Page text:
Stretching away from this watery bounty lie other deep-rutted canyons, aligned in intersecting degrees to the river, with names like Panther, Washboard, Bear and Palmas, and some with no names at all. These arteries to the Rio Grande are scarred by draining stormwaters and spring flows of their own. Many begin in giant pouroffs, dropping into deep natural wells called tinajas that have been scoured into the rock by a continuous drilling of water power. These remarkable water features maintain life in the desert, their bluff faces shielding their water stores from the evaporative effects of the sun with constant shadow, providing year-round drinking for wildlife unwilling or unable to find their way to the river proper.

Whenever water is available on the surface of a vast, inhospitable desert, a remarkable catalogue of wildlife takes advantage of it. Mueller, like Hill, had been contracted by a department of the federal government to survey aspects of this rugged corridor. But while Hill’s responsibilities were strictly geological, Mueller was charged with determining just what exactly that catalogue of wildlife included. Fortunately, Mueller and company had one overriding advantage that Hill did not — a topographic map of the river course. The Mueller expedition’s purpose was to perform an in-depth survey of the mammal population of the Lower Canyons, one of several taking place during the project, and its members came well-equipped to accommodate the task.

The canoes were loaded with 100 Sherman traps (aluminum boxes with spring-trap doors designed to live-capture small critters), mist nets (tennis court-sized spans of black netting for snagging bats), three sets of metal poles and rebar to accommodate the nets, an Anabat bat detector (a device that can detect and record the echolocations of bats), a laptop computer and its outboard-motor-sized battery, two motion-sensing cameras and t-bar mounts, a port-a-can, plenty of food, a kitchen, tents, bedrolls and personal gear. The boats floated, in the best of circumstances, just a few inches above the waterline. Confronting the Lower Canyon’s class II, III, and IV rapids in these load conditions required caution and good judgment. Typically, an overabundance of caution prevailed whenever judgment faltered. At least most of the time.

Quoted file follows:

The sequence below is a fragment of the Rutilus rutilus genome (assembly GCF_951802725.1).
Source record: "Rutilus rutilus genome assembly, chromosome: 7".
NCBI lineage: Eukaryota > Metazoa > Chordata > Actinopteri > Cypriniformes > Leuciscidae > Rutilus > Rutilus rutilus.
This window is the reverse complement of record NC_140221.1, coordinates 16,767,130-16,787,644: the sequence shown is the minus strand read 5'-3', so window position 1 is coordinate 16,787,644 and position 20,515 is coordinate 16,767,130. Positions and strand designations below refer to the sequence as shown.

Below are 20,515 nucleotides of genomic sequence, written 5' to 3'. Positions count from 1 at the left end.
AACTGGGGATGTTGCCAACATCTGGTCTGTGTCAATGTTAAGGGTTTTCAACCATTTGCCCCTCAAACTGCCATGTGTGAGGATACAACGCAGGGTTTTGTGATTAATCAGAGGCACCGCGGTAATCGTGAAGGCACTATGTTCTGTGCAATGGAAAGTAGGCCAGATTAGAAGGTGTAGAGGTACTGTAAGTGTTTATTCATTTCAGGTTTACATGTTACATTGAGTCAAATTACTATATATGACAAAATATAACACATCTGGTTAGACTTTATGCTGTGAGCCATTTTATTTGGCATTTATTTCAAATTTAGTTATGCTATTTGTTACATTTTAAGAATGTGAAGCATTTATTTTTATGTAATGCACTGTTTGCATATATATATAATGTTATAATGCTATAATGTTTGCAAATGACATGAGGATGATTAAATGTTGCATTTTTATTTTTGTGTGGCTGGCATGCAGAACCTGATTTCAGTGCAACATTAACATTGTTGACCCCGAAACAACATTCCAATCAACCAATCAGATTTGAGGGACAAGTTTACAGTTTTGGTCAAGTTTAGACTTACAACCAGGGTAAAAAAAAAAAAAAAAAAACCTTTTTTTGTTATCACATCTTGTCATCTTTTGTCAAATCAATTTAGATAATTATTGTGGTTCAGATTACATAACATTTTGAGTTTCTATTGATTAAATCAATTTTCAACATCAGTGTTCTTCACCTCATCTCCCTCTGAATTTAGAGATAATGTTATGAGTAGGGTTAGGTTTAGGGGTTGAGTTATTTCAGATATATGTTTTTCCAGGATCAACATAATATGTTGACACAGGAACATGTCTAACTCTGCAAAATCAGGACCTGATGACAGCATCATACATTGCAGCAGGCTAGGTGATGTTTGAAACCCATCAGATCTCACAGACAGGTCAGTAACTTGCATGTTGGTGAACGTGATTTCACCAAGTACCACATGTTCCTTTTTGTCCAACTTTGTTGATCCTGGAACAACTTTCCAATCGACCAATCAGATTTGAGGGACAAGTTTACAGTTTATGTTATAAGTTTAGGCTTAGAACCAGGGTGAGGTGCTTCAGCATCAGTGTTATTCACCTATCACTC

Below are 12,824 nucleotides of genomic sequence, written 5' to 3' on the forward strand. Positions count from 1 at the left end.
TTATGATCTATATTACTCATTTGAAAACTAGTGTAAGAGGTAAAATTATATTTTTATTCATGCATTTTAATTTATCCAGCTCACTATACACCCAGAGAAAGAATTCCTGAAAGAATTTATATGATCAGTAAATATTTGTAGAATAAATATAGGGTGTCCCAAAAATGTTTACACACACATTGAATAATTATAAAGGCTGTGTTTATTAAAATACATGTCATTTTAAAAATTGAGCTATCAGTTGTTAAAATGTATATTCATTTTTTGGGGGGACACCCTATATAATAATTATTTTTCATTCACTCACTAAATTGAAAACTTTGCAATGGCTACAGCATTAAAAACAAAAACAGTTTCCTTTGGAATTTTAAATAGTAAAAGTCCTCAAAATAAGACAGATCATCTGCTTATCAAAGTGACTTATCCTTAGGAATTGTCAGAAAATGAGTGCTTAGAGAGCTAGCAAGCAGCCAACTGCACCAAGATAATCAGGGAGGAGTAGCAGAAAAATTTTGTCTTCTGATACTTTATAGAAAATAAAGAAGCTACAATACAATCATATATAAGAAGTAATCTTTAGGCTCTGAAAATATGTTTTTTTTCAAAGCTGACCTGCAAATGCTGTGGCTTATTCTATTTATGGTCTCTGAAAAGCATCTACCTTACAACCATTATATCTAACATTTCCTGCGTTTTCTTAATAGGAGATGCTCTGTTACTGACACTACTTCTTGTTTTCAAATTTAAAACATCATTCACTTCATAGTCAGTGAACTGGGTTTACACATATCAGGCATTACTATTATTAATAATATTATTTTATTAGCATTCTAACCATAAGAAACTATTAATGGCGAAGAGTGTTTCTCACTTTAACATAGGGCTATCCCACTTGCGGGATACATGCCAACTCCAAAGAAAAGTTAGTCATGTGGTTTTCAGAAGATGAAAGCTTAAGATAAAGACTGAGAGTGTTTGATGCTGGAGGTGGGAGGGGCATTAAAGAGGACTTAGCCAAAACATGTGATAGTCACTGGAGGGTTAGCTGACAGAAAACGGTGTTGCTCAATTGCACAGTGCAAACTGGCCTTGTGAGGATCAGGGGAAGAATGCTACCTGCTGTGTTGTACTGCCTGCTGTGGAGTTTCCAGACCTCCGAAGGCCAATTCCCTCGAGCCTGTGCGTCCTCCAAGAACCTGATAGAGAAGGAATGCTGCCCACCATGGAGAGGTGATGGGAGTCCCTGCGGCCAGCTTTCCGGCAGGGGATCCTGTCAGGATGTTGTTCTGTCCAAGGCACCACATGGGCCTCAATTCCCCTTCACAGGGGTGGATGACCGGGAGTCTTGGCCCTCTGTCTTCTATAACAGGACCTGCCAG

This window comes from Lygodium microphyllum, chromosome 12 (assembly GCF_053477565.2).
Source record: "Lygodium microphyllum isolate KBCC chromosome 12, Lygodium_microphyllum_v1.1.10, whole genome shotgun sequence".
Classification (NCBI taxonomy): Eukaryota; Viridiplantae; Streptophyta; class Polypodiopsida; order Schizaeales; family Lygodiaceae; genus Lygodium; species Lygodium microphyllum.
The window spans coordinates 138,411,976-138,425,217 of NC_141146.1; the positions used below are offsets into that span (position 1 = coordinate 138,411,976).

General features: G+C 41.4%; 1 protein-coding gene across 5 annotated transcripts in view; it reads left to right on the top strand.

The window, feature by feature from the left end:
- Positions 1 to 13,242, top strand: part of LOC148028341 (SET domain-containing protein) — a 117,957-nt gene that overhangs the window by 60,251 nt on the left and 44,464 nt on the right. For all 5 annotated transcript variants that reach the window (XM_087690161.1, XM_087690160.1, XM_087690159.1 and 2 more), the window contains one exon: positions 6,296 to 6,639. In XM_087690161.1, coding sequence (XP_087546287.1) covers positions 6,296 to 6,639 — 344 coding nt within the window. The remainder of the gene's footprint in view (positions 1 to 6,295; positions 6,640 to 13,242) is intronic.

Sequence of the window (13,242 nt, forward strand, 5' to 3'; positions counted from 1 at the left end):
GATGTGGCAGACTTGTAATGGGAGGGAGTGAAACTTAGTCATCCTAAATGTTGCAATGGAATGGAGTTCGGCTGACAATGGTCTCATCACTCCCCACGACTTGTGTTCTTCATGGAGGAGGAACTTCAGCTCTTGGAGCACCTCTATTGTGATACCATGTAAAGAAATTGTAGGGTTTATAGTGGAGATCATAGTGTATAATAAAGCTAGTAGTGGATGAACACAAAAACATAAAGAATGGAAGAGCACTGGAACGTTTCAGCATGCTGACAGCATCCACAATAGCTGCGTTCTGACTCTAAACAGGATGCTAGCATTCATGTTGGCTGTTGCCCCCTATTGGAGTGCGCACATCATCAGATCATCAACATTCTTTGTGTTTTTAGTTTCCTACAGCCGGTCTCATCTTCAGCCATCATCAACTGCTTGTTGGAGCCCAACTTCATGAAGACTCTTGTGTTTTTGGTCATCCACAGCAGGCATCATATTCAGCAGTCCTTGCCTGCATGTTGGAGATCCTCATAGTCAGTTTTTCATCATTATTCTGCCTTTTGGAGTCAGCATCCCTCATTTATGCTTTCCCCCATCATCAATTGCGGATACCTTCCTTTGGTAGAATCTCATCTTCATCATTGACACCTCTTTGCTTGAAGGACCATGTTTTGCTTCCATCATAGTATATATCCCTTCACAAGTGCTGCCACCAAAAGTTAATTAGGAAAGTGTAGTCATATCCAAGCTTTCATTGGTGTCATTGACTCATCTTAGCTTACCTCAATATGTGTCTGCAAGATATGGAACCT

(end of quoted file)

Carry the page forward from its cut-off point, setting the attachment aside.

Hill first reported that “a striking feature” of canyon life was, at times, the absence of animals. “There was little sign of bird, rabbit, wolf, squirrel or other animal, so common upon the uplands above. The only indigenous creature we saw was a small specimen of bat, new and unknown to me, which fluttered about at night.” But with the aid of the Anabat bat detector, the Mueller expedition recorded thousands of “hits” whenever the instrument was activated, indicating a night sky full of mammals despite the January chill.

As Hill’s company flowed deeper into the Lower Canyons, however, “evidence of animal life, hitherto so rare, now began to appear. A lizard was noted, and two immense ravens, half hopping, half flying, defied us to shoot them. Everywhere along the muddy banks, beaver slides were found, and the willows had been cut — or chewed — by them. Three deer were also seen, while now and then, a covey of blue quail scrambled up the stony banks and scattered in the cactus-scrub. Only one who is accustomed to the animal life of the desert can imagine the joy with which we greeted these lowly friends.”

For the Mueller expedition, the occasional javelina could always be counted on to appear, as could rock squirrels, bats, mule deer, ringtails, turtles, 16 species of birds and traces of a few descendants of Hill’s beavers. But hopes of recording the presence of charismatic megafauna like mountain lions or the rare jaguarundi along the Lower Canyon corridor were left to the motion-detecting cameras posted along the route.

Perhaps the true citizens of the Lower Canyons are the humble, seed-eating tribes of rodents, including pocket mice, kangaroo rats, cactus mice and cotton rats, that cumulatively make up the enormous order Rodentia. As the bulk of the Mueller trapping illustrated, these denizens of the desert waterworld occupy every nook and cranny available in a stratum of landscape that begins at river’s edge and continues up the canyon grade and out. Without them, the canyons would be the barren rocks that Hill first imagined them to be rather than a courseway of teeming life. They are the sowers and tillers of the desert canyon landscape, caching and spreading seeds, consuming life’s kernels and, perhaps more importantly, being consumed by larger and more dynamic species. Their contributions, not to mention their quick-footedness and painful bite, are to be appreciated and admired, and a closer scrutiny of their character often revealed the true nature of a canyon’s wildness and its ability to delight.